In a moment, Mary learned from her visitor (the angel) how her life, and ours, would be changed forever. As we prepare our hearts for Jesus’ coming, both his birth and return, this passage will always be pivotal and precious.
Imagine a young bride-to-be caught up in the excitement of planning a wedding and starting a new life with the man of her dreams. Now in Mary’s time and culture, it’s not necessarily a given that she would be head over heels in love with her husband to be. But in my imagination of the scene, she was feeling a bit giddy for the big day. This visit from the angel would have been quite a game changer, leaving Mary with so much to ponder.
I also marvel at the honor and privilege to “have found favor with God” and be selected as the mother of God’s son. If I have a hard time wrapping my head around that, imagine Mary’s amazement and how overcome she would be! What else was Mary feeling besides the fears and doubts we read about in this passage?
If she had any doubts about what angel Gabriel was telling her, she could soon confirm the fact her cousin Elizabeth was indeed pregnant. You’ll recall one of our earlier Advent readings was about Elizabeth’s husband Zechariah’s predicament of not being able to speak until his son, John, was born. At the six-month point, Elizabeth would have probably been sharing with everyone she knew that she was finally with child!
Mary’s visitor also gave her the child’s name. “You will name him Jesus.” What a perfectly chosen name, as it means “God saves.” This name of Jesus will become the name we call on when we need our Savior’s power, when we praise him, when we come in prayerful surrender. Philippians 2:10 says, “that at the name of Jesus every knee should bow, in heaven and on earth and under the earth…” – how powerful! Is that how you respond?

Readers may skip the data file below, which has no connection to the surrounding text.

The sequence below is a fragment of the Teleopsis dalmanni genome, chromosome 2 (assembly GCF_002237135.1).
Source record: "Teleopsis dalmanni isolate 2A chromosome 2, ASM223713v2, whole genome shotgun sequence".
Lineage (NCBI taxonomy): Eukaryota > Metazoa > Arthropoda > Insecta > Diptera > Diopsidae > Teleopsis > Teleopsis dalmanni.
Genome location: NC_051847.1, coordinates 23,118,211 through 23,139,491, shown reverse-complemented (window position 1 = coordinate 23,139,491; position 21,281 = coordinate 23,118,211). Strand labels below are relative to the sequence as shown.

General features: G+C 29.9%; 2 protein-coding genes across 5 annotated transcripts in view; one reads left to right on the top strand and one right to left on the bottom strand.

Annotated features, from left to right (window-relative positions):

While some Greek manuscripts read, “For nothing is impossible with God,” our translation follows earlier and better attested manuscripts which read, “For the word of God will never fail.” Either way, these are powerful statements that speak to God’s authority. It is certainly the authority I trust. In a world full of leaders and public figures screaming for our attention, attempting to distract us from the “main thing,” these words can give us hope.
In our Advent preparations, it will do us good at this point, so close to Christmas, to look to Mary’s response. “I am the Lord’s servant.” She is ready to accept what her visitor has shared with her and let God lead the way. How do we want to respond to the Christmas story and the promise Jesus made to never leave us and return for us one day?
Let’s pray. Father God, thank you for sending Jesus to the world. Give me a heart like Mary to accept your plans for me when they take me a direction different than I was planning. Wash away any fears or doubts in my mind as I look forward to each new day on this journey of faith you have placed me on. I look forward to that day when you return in power and glory. Keep me steadfast as I wait. In Jesus’ name. Amen.